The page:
Turquoise Waters around Grand Bahama and the Abaco Islands
The shallow water around two of the main Bahama island groups, Grand Bahama (left) and the Abaco Islands (right), appears light turquoise in contrast to the deep navy blue surrounding them.
The islands rest on limestone platforms known as the Bahamas Banks; these platforms drop off suddenly to the depths of the ocean floor. The ridged terrain of one such cliff is visible towards the center, stretching between the eastern tip of Grand Bahama and the southern part of the Abaco Islands.
Grand Bahama is one of the northernmost of the islands of the Bahamas, and the closest major island to the United States, lying just 55 mi (90 km) off the state of Florida.
It is the fourth largest island in the Bahamas island chain of approximately 700 islands and cays. Grand Bahama is approximately 96 miles (154 km) long west to east and 17 miles (27 km) at its widest point north to south.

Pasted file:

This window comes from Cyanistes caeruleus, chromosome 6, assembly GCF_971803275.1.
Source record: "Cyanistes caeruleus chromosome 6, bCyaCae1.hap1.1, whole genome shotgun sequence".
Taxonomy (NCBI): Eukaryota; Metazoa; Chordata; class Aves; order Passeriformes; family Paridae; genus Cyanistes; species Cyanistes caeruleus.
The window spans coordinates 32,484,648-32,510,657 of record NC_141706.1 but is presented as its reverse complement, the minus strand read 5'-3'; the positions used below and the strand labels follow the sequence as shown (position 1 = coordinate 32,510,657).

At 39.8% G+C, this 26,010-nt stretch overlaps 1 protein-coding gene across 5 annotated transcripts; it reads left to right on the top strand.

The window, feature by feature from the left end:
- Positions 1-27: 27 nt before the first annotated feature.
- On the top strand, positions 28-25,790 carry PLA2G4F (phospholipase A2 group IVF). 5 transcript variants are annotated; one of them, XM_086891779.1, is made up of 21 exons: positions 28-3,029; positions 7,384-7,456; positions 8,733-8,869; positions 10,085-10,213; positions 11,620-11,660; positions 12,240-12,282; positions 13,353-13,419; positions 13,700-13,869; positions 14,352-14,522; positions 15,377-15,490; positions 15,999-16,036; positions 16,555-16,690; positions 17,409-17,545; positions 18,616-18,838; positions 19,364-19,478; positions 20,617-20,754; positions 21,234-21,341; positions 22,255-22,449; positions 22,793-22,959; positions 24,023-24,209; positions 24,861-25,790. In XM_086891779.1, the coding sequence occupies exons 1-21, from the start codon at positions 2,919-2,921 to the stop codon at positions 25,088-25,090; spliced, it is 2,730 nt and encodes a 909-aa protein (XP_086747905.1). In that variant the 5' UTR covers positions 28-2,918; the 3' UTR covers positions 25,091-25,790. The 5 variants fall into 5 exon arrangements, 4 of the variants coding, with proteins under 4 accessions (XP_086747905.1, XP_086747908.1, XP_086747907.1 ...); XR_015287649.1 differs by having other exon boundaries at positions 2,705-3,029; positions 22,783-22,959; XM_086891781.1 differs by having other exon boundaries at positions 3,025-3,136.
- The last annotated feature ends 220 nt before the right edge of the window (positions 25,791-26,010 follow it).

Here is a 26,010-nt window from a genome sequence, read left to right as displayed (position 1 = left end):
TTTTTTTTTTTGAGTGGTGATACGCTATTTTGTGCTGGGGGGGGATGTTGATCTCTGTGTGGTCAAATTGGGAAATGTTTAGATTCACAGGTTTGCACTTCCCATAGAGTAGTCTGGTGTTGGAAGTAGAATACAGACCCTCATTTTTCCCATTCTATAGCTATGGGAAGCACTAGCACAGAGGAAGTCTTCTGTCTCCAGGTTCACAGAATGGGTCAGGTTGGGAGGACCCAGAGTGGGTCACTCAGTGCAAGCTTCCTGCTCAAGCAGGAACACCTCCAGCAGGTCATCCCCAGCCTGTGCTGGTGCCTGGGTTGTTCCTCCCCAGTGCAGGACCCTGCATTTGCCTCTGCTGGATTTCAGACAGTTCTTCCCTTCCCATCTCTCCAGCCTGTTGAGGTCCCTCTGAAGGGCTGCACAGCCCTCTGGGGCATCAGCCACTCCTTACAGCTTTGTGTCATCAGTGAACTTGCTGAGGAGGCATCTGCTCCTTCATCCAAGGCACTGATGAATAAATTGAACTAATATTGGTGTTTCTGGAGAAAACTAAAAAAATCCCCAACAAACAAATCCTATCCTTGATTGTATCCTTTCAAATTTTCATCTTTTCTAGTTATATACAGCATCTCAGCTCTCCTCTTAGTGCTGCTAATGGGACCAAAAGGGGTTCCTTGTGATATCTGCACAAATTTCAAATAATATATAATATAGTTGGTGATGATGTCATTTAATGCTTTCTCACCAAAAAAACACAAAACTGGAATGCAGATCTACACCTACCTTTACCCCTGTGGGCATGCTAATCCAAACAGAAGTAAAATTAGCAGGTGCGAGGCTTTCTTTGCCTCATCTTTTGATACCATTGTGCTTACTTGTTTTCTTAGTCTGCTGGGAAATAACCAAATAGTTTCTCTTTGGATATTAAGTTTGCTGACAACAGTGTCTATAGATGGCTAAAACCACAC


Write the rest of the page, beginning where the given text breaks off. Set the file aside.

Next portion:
The Abaco Islands lie east of Grand Bahama and are comprised of the main islands of Great Abaco and Little Abaco, as well as other small islands and cays.
The Abaco Islands boast important natural areas, especially important coral reef areas known for their intact elkhorn and staghorn coral structures, barrier-island terrestrial habitats and large forests of Caribbean Pine.
Notable species include the Abaco subspecies of the rock-dwelling rose-throated parrot, which exists only in Cuba, the Cayman Islands, the southern Bahamas and Abaco.